University of Illinois Law Review
Much attention has been paid of late to unauthorized disseminations of classified information. A grand jury proceeding has been initiated to investigate the leak and publication of information about the National Security Agency's warrantless electronic surveillance program. And in a case currently pending in the Eastern District of Virginia, the U.S. government for the first time is prosecuting private citizens for exchanging classified information in the course of concededly non-espionage activities - specifically, political lobbying. These events illuminate the underdeveloped and deeply under-theorized state of the law on classified information leaks and publications. The central chasm in existing theory and doctrine on the topic - apart from how little of it exists - is that it fails adequately to integrate the separation of powers and free speech issues that the topic raises. This Article integrates these two sets of issues, considering both the free speech values at stake and the discretion and capacity constitutionally accorded the political branches to protect national security information. This Article concludes that the national security related powers of the political branches - particularly the executive branch's vast secret-keeping capacity - do not diminish the free speech protections that should apply in the realm of classified information. To the contrary, these powers make speech and transparency related checks particularly crucial in this realm. Significant first amendment protection for classified information leaks and publications, in short, is warranted. The President's Article II capacities enable him to oversee a vast classification system. This can be inferred from constitutional structure and history, and also has been borne out over time as the classification system and the administrative infrastructure to implement it have grown dramatically. But with such capacity for, and realization of, a secrecy system, come substantial implications for an informed populace and hence for the First Amendment and the very structure of self-government. And the particular form of Presidential secrecy that is classification is so broad and so scattered in its manifestations that it cannot effectively be matched through discrete information requests from Congress or other government players. Instead, the First Amendment demands some breathing room for disclosure by those within the vast secret-keeping infrastructure as well as by the press and the public to whom information might be leaked. This analysis explains the intuition that the press and the public should be highly protected from prosecution for classified information publication. This intuition is largely correct, although it does not preclude punishment that would meet stringent First Amendment standards. This Article's analysis also sheds light on the constitutional balance that must be struck in prosecuting government employees for information leaks. On the one hand, government employees serve as functionaries of Article II, subject to Presidential judgments with respect to national security secrets. In this sense, they bear an Article II responsibility that the press and the general public lack. On the other hand, they have special First Amendment value given their access to information within a vast and powerful secret-keeping system. Government employees thus merit a more moderate level of protection than do the press and the public, but a level substantially greater than that reflected by the automatic or presumptive criminalization of classified information leaks.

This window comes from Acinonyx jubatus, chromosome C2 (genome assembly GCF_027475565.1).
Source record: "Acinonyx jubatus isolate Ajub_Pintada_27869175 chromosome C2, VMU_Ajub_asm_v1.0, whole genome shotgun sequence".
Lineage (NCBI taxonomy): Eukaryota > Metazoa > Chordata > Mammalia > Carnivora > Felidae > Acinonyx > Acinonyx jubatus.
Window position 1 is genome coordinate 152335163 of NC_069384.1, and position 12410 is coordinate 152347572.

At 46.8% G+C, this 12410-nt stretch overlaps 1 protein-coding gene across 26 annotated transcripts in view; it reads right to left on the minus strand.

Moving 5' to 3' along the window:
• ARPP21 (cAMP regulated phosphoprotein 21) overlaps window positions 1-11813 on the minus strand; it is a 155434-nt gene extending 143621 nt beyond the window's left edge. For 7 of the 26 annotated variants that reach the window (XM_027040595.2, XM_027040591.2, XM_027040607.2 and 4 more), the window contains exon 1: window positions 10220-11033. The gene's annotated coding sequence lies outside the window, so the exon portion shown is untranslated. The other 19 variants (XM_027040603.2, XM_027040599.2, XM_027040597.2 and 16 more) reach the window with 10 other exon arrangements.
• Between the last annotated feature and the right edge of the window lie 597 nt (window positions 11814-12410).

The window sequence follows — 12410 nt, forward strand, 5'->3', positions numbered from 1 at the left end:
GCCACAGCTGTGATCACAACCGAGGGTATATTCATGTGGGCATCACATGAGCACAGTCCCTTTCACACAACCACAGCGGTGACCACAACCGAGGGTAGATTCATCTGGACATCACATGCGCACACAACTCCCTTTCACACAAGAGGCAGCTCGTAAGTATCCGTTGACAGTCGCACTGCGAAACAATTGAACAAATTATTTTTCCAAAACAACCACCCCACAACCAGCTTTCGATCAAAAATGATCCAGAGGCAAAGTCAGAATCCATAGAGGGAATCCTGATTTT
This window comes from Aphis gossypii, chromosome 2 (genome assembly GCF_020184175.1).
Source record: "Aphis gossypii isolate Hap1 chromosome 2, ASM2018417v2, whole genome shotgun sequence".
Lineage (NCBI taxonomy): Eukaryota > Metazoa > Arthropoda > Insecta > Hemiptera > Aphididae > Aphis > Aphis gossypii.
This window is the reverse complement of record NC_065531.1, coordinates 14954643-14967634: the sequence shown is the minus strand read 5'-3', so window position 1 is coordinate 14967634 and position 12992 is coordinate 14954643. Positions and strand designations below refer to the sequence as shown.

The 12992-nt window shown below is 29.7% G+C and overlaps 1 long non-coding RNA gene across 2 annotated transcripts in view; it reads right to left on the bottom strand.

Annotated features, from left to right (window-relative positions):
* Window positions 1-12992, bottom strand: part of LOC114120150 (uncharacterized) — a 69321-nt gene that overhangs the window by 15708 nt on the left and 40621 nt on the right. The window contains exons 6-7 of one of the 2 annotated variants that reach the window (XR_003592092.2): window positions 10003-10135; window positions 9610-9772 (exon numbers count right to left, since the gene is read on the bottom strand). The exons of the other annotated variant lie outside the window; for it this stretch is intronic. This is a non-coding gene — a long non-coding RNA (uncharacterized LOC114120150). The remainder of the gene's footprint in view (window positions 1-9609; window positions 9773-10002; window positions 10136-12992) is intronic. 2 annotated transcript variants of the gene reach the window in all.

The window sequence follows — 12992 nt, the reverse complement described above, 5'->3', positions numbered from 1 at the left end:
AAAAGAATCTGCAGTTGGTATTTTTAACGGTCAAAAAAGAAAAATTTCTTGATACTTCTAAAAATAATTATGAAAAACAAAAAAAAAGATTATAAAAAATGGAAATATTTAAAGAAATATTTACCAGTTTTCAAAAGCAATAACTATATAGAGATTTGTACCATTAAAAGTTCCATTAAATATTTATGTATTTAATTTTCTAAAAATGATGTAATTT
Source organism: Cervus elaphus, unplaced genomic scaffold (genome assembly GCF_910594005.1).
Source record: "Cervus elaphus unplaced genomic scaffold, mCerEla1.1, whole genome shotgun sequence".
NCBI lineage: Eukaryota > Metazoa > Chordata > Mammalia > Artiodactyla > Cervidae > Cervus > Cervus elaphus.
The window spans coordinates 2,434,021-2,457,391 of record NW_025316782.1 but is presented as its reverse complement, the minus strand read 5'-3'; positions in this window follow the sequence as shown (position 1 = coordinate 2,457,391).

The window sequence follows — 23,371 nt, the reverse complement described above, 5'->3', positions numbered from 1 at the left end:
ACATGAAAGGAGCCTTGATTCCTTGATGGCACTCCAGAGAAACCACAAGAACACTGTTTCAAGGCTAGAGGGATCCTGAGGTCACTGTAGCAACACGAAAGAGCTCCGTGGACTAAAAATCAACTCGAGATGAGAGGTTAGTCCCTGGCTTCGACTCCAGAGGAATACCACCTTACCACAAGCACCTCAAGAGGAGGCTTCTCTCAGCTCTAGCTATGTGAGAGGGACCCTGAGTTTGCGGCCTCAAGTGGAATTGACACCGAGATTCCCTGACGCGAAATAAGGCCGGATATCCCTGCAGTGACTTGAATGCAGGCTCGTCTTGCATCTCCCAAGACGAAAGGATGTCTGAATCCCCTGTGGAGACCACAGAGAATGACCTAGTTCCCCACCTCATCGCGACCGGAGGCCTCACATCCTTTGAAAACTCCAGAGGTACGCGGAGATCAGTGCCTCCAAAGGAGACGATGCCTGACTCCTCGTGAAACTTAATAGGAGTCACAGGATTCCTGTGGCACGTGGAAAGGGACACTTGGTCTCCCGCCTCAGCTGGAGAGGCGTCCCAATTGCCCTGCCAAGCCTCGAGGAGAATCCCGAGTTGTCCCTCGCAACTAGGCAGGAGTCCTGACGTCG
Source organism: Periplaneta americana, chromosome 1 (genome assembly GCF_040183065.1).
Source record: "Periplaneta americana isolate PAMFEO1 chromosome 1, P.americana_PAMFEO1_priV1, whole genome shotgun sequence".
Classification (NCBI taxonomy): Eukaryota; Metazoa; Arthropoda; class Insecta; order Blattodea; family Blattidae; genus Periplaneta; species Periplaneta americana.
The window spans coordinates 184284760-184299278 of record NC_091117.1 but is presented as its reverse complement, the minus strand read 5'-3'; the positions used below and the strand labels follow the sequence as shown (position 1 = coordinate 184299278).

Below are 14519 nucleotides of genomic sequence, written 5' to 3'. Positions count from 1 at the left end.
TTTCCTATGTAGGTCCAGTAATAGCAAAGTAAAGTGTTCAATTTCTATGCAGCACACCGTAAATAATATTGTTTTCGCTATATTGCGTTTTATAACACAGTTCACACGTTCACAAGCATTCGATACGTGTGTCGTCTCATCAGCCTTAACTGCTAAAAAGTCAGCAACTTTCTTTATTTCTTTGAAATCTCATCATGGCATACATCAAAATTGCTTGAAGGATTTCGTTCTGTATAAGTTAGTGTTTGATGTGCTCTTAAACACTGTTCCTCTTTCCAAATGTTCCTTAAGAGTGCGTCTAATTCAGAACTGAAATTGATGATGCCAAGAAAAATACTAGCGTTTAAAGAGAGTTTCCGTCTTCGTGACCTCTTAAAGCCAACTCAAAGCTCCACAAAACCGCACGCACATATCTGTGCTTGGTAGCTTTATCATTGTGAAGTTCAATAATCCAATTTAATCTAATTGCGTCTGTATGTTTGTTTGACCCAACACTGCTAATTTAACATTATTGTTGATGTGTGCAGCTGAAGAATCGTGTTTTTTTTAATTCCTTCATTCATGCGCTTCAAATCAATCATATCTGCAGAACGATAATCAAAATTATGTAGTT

Heidi Kitrosser, Classified Information Leaks and Free Speech, 2008 U. Ill. L. Rev. 881 (2008), available at http://scholarship.law.umn.edu/faculty_articles/176.